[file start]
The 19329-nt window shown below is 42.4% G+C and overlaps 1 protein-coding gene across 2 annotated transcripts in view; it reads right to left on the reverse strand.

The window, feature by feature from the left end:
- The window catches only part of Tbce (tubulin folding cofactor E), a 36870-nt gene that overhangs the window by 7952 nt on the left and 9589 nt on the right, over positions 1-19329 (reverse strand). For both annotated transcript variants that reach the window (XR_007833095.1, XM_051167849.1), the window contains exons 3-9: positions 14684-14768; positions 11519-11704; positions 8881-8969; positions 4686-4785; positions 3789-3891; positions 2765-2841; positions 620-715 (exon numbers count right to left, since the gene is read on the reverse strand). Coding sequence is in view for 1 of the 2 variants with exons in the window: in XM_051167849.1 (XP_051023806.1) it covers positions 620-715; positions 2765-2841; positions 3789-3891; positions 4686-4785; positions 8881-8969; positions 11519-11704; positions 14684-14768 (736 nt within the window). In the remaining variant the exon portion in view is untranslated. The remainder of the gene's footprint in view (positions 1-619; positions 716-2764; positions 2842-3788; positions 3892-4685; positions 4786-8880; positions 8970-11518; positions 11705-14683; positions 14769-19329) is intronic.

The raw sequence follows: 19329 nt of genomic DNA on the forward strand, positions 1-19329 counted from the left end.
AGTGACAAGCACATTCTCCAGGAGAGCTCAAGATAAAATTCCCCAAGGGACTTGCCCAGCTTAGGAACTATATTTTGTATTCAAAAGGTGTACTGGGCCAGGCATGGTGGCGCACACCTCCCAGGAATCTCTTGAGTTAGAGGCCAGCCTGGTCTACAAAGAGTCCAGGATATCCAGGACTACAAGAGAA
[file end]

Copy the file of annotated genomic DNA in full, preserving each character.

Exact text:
The 19329-nt window shown below is 42.4% G+C and overlaps 1 protein-coding gene across 2 annotated transcripts in view; it reads right to left on the reverse strand.

The window, feature by feature from the left end:
- The window catches only part of Tbce (tubulin folding cofactor E), a 36870-nt gene that overhangs the window by 7952 nt on the left and 9589 nt on the right, over positions 1-19329 (reverse strand). For both annotated transcript variants that reach the window (XR_007833095.1, XM_051167849.1), the window contains exons 3-9: positions 14684-14768; positions 11519-11704; positions 8881-8969; positions 4686-4785; positions 3789-3891; positions 2765-2841; positions 620-715 (exon numbers count right to left, since the gene is read on the reverse strand). Coding sequence is in view for 1 of the 2 variants with exons in the window: in XM_051167849.1 (XP_051023806.1) it covers positions 620-715; positions 2765-2841; positions 3789-3891; positions 4686-4785; positions 8881-8969; positions 11519-11704; positions 14684-14768 (736 nt within the window). In the remaining variant the exon portion in view is untranslated. The remainder of the gene's footprint in view (positions 1-619; positions 716-2764; positions 2842-3788; positions 3892-4685; positions 4786-8880; positions 8970-11518; positions 11705-14683; positions 14769-19329) is intronic.

The raw sequence follows: 19329 nt of genomic DNA on the forward strand, positions 1-19329 counted from the left end.
AGTGACAAGCACATTCTCCAGGAGAGCTCAAGATAAAATTCCCCAAGGGACTTGCCCAGCTTAGGAACTATATTTTGTATTCAAAAGGTGTACTGGGCCAGGCATGGTGGCGCACACCTCCCAGGAATCTCTTGAGTTAGAGGCCAGCCTGGTCTACAAAGAGTCCAGGATATCCAGGACTACAAGAGAA